Review: Alien Trespass is the perfect popcorn movie

Alien Trespass should be seen in a drive-in movie theater where you smuggle in friends in the trunk, sneak in a six-pack for the adults and bring your own home-popped popcorn. Those days are, unfortunately, gone—and so are the days when whole families went to the movies together anyway, and especially to movies that the whole family enjoyed.

Call me Pollyannaish, but I really believe that this is a perfect movie for the times. It's scary, funny, tongue-in-cheek, sarcastic and a definite throwback to the 1950s era, when things seemed simpler.

Alien Trespass is unfortunately going to be billed as a spoof of famous B movies such as The Blob, It Came From Outer Space, Tarantula and Them! It's not a spoof! It's an exact homage of the movies of that time period, never played for laughs, never going for the obvious joke, and yet it's hysterical!

R.W. Goodwin, who earned his SF chops on The X-Files, tells us he didn't want to go for the laughs, and he purposely hired actors (like Robert Patrick from Terminator 2) who don't seem funny and who play the role as earnestly as Michael Rennie did in The Day the Earth Stood Still. When you look back at those movies, some pretty decent actors tried to keep a straight face while battling rubber monsters that looked as if they jumped off a kindergartner's doodles. They had to recite lines that made it look as if they were going to save the world, and that everything was going to be all right in the end.

Think of the time period. It was a time of the Cold War, when people were on edge about the Russians sending over nukes that assured the destruction of the Earth. People built underground bunkers to protect themselves and stockpiled canned goods. Today, the mood is similar, and the appetite for monster movies may be just the perfect remedy—especially with reminders as in Monsters vs. Aliens and remakes like The Creature From the Black Lagoon and Wolf Man on their way.

My favorite movie that is in this genre was the little-seen Lost Skeleton of Cadavra, which my nephews and I still giggle over. It was shot in black and white and so obviously over-the-top and played for laughs that it is genuinely a spoof of that era. Alien Trespass re-creates the era.

Eric McCormack (Will of Will & Grace) stars as a pipe-smoking stiff and distant astronomer who sees a shooting star overhead while his doting wife (Jody Thompson) cooks him dinner. The town's sweetheart, Tammy (Jenni Baird, an Australian actress in her first movie role) also sees the shooting star, which lands in the woods where a couple are necking.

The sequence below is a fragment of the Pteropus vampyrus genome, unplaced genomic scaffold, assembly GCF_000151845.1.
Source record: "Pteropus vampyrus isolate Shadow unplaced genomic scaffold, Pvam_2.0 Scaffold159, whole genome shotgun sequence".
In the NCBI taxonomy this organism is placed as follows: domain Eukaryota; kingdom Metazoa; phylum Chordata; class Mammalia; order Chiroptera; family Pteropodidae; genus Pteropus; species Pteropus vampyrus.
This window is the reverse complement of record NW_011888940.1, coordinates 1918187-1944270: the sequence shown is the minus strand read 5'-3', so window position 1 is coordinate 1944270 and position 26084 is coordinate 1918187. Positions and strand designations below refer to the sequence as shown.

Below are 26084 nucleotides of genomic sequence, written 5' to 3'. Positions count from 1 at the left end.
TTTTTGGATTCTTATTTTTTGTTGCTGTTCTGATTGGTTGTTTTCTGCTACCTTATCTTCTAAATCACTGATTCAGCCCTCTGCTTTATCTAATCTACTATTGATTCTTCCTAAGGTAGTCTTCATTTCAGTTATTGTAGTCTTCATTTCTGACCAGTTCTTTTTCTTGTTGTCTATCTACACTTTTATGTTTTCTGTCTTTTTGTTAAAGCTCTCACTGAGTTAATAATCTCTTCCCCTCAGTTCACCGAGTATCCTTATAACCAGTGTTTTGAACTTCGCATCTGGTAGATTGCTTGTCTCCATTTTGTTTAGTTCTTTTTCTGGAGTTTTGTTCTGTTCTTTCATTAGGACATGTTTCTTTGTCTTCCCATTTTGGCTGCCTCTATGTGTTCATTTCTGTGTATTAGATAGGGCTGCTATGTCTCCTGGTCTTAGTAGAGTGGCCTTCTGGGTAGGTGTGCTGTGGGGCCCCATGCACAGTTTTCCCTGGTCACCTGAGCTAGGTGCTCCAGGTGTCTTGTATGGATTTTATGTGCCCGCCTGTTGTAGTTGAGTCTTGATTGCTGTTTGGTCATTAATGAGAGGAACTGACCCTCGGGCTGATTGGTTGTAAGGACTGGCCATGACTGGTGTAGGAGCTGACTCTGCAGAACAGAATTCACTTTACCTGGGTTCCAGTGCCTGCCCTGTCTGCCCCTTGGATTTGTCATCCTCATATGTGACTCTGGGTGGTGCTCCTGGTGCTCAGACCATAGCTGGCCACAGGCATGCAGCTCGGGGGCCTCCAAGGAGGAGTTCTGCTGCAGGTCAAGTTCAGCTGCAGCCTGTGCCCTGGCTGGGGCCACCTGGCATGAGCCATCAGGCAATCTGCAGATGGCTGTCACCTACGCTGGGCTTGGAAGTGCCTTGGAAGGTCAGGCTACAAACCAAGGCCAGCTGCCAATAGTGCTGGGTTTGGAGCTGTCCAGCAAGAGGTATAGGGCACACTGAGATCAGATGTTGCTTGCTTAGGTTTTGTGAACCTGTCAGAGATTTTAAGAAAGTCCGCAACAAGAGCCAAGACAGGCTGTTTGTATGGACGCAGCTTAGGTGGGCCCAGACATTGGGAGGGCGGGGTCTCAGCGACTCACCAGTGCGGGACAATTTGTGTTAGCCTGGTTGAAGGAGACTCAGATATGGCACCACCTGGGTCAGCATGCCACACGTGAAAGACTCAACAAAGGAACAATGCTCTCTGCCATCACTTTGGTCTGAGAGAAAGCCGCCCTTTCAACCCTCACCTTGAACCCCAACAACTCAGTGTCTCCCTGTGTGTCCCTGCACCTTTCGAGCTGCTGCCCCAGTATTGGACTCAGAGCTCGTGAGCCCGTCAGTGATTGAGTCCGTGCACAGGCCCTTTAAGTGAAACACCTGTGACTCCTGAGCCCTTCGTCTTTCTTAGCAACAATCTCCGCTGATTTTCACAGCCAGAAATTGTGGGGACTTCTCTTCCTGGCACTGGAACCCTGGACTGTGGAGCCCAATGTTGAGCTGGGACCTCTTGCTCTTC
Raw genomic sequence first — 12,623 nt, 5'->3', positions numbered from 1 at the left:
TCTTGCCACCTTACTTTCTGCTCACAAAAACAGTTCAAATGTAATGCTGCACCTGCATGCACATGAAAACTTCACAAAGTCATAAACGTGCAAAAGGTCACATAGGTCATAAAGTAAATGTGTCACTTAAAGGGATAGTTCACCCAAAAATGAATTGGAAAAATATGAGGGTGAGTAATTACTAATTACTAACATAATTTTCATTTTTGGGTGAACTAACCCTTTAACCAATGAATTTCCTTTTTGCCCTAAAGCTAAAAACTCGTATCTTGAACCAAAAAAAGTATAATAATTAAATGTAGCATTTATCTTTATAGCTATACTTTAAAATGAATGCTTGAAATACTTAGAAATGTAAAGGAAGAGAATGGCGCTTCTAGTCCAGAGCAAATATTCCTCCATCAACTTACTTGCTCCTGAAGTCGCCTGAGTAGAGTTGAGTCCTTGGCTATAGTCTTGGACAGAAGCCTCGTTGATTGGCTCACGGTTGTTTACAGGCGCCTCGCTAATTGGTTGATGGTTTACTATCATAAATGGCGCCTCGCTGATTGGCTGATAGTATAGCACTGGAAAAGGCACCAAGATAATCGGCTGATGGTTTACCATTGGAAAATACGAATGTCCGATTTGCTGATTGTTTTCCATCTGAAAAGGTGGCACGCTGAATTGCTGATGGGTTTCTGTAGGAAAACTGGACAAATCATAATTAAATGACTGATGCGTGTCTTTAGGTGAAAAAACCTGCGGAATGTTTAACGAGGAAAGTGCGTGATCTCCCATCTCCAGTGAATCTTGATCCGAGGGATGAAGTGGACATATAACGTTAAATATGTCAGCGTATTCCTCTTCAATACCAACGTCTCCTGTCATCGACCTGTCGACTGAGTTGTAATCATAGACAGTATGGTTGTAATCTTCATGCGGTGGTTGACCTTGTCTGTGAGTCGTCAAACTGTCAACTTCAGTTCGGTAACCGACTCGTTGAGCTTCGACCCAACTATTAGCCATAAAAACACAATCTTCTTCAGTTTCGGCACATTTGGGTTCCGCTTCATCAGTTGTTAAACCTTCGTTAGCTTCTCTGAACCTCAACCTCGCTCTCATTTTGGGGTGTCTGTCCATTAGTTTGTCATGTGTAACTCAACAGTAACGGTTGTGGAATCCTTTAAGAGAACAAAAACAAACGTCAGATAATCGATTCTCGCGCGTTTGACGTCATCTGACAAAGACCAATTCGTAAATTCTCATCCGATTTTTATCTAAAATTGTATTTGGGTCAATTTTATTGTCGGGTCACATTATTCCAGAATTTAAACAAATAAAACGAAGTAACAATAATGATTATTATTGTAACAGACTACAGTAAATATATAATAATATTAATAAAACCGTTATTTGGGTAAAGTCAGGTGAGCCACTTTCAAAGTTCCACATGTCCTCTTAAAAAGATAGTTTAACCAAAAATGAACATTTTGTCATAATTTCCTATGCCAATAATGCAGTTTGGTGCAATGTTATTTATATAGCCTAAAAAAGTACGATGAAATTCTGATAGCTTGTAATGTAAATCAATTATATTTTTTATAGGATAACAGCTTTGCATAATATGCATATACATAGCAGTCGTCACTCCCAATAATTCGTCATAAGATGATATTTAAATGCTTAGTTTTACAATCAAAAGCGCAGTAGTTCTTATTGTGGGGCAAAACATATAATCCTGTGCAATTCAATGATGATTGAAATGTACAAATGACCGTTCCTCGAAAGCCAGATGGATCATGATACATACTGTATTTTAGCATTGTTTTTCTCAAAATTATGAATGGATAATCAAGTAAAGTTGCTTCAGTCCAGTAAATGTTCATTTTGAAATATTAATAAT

An alien named Urp emerges from a flying saucer and notes that a giant one-eyed monster named Ghota has escaped and threatens to eat the people of the local town. It's not a mistake, perhaps, that the monster looks like a giant walking pink penis, and that many of the characters who get liquidated by the creature seem to be suppressing their giggles when they come across it.

The local police chief (played by character actor Dan Lauria) and his sidekick (Robert Patrick as a by-the-book cop) try to calm the townsfolk as they try to figure out what is going on with the alien.

Meanwhile, Urp borrows the human body of the professor (allowing for some funny acting exercises for McCormack), and he tries to understand the human body as well as hunt the creature.

It's all played with the bright color, the stilted dialogue and the effects of past B movies. You can even catch a few scenes where the actors are walking with a moving back-screen, and when they stop, the background still moves (just like in the old days).

As historic as the movie may seem to be, this is a good movie for today. The uneasiness of the world, the uncertainty of jobs and the economy, and the helplessness of the populace to do anything about it make it a good time for old-fashioned science fiction escapism, and that's exactly what this is. It's made for the whole family, yet everyone will enjoy it (and that's not an easy task!). We're planning on going to see it again (the whole family, kids and grandma) on a Saturday afternoon, smuggle in our own candy and just have fun with it. It's in limited release, so if you're going to see it on the big screen, get to it soon—or you're just going to have to wait until it's on Saturday afternoon on TV.

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